Ah, numbers nine and ten from your list almost convince me to give it a go, Vince!

    2. Vince, LOL on #8--you wrote a book so bad you don't want to be associated with it.

  5. Mary!!! What fun to find you here!

    I've certainly given pen names some thought. I mean, Johnson is right up there with Smith and Jones. But it's too late now, at least for the CBA market, which I'm currently writing for.

    However, my agent told me if I wanted her to try subbing my mss. to ABA publishers, I would definitely need a pseudonym. If and when that EVER happens, then you can ask me what my "other" name is.

    1. I'm not good at waiting. Think I'll ask the next time I see you. :-)

    2. I recommend Jyra one would get that!!!

  6. I just had a masterful comment and when I hit publish, Google told me it encountered an error and didn't now why. SHEESH. Anyway, I will start again. Filly sister, you have me laughing out loud as usual. Seriously, I do wish I'd used a pen name since there IS a porn star with my name. She spells it HansEn but then again, so do most of my relatives. Sheesh. I do have a pen name for a YA I wrote but that's just one book. Ah well, hind sight LOL. Congrats on the new release, and good luck with all the new little calfies. Love ya!

    1. How about Hanya Tanson, you know it is EASY to name other people.
      I wanted (seriously) to name myself Merica Nealy....that is actually how my real name is pronounced, sort of. Plus it sounds patriotic and is pretty unique. But when I pitched it my editor write back with it badly misspelled and said it wasn't a good they'd spelled it Merrick Smelly or something. So I decided that might happen again and gave up my patriotic pseudonym.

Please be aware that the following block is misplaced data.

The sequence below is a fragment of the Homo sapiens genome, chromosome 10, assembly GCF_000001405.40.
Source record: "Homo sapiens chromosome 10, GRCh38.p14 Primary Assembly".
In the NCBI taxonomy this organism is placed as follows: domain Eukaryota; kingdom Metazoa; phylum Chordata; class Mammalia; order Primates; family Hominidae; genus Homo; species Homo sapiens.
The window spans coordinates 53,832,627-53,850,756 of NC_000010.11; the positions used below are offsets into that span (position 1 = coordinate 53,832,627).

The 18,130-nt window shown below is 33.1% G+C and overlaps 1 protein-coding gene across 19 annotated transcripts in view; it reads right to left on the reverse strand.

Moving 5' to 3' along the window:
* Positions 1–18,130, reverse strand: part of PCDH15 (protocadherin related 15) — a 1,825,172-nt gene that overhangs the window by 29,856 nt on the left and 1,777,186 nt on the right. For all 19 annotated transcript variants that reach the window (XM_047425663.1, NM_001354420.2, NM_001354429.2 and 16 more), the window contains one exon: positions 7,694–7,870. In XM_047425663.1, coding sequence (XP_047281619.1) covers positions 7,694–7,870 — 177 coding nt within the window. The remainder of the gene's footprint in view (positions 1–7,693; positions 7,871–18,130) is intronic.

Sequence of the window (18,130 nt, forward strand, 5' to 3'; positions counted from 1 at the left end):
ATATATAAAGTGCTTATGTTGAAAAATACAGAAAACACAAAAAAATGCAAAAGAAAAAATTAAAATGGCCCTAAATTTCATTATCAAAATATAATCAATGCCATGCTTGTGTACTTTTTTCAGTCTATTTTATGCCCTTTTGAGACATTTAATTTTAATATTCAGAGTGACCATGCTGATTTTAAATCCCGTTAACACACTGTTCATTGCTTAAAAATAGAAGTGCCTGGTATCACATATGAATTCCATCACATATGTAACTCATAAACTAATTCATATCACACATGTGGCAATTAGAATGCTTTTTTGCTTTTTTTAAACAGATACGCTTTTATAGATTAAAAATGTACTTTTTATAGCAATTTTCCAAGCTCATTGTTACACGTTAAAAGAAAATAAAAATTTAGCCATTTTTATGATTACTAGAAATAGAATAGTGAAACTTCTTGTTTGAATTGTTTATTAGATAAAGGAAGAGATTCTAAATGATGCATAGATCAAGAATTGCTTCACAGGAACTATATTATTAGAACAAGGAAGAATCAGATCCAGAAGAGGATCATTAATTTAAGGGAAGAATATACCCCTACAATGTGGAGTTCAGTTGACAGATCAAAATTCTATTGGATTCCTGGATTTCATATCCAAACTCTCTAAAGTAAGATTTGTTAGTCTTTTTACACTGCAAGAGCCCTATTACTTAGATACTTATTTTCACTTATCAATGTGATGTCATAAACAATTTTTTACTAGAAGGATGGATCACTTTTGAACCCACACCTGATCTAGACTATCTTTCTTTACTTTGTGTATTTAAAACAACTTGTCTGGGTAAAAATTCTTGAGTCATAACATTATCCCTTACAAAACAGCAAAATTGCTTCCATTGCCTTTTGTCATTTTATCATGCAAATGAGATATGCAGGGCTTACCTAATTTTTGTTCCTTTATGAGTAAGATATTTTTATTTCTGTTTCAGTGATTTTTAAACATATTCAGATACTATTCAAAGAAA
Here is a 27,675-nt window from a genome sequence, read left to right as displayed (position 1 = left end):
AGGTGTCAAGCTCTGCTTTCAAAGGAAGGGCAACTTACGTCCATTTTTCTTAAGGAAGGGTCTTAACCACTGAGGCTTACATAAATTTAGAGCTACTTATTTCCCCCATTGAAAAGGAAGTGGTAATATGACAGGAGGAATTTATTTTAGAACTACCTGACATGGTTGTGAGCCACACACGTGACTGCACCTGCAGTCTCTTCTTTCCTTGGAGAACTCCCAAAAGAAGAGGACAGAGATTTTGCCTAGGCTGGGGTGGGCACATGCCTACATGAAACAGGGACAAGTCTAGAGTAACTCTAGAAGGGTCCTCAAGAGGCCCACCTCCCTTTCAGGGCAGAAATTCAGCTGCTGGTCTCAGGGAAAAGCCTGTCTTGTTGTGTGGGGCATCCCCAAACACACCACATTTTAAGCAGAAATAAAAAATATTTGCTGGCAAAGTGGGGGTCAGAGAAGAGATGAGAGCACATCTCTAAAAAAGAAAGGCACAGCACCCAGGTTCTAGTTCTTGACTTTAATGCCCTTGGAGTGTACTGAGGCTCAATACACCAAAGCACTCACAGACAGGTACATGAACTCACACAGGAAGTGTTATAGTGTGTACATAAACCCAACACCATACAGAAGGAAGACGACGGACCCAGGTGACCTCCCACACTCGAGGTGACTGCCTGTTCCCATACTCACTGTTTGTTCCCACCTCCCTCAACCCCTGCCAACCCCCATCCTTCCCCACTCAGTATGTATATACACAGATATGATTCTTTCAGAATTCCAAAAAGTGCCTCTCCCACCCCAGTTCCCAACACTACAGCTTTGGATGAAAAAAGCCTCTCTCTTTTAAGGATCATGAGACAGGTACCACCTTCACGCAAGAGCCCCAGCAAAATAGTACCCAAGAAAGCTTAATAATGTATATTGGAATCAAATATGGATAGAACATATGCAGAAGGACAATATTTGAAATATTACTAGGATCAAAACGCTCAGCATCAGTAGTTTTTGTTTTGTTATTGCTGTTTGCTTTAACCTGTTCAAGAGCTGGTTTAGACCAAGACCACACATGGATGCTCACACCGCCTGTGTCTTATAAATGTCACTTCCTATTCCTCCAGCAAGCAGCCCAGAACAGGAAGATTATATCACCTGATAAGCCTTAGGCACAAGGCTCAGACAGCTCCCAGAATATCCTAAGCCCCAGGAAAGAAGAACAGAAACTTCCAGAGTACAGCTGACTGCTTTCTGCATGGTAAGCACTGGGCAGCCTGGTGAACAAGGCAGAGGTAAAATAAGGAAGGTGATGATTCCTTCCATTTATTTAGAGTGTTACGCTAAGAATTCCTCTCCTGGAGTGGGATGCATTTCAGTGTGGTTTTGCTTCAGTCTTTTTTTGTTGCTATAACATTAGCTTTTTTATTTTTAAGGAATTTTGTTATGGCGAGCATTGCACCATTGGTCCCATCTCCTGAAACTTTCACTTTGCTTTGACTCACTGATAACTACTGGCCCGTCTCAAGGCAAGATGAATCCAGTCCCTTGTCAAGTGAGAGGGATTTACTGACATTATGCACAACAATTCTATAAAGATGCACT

7. Mary, LOVED your post today! still laughing...

    Vince, you're a hoot!

    Tanya, isn't that the luck? Blogger's eaten so many of my comments, now I copy before I hit publish. It's been a bear to work with today. Thanks for sticking with it.

    Seriously, though, now that tax season is upon us, are there any tax implications with assuming a pen name?

    1. I don't know for sure, Dora, but I don't think there are any tax complications. You "do business as" the pen name but are still you. I think LOL. xoxox

    2. The pen name was strictly for the book. I got all my contracts and checks under my real name. No problem there. At some point in the process, the publish just says, "What name do you want on the book."
      And you tell them and they use it.

  8. I've always used a pen name. Choices of my birth, maiden and married name weren't lovely to the tongue--if they were pronounced or spelled correctly. I have lots of reasons for choosing starr, but the main reason for forgoing the capitals as much as possible is a love of e.e. cummings.

    And every starr needs a * :)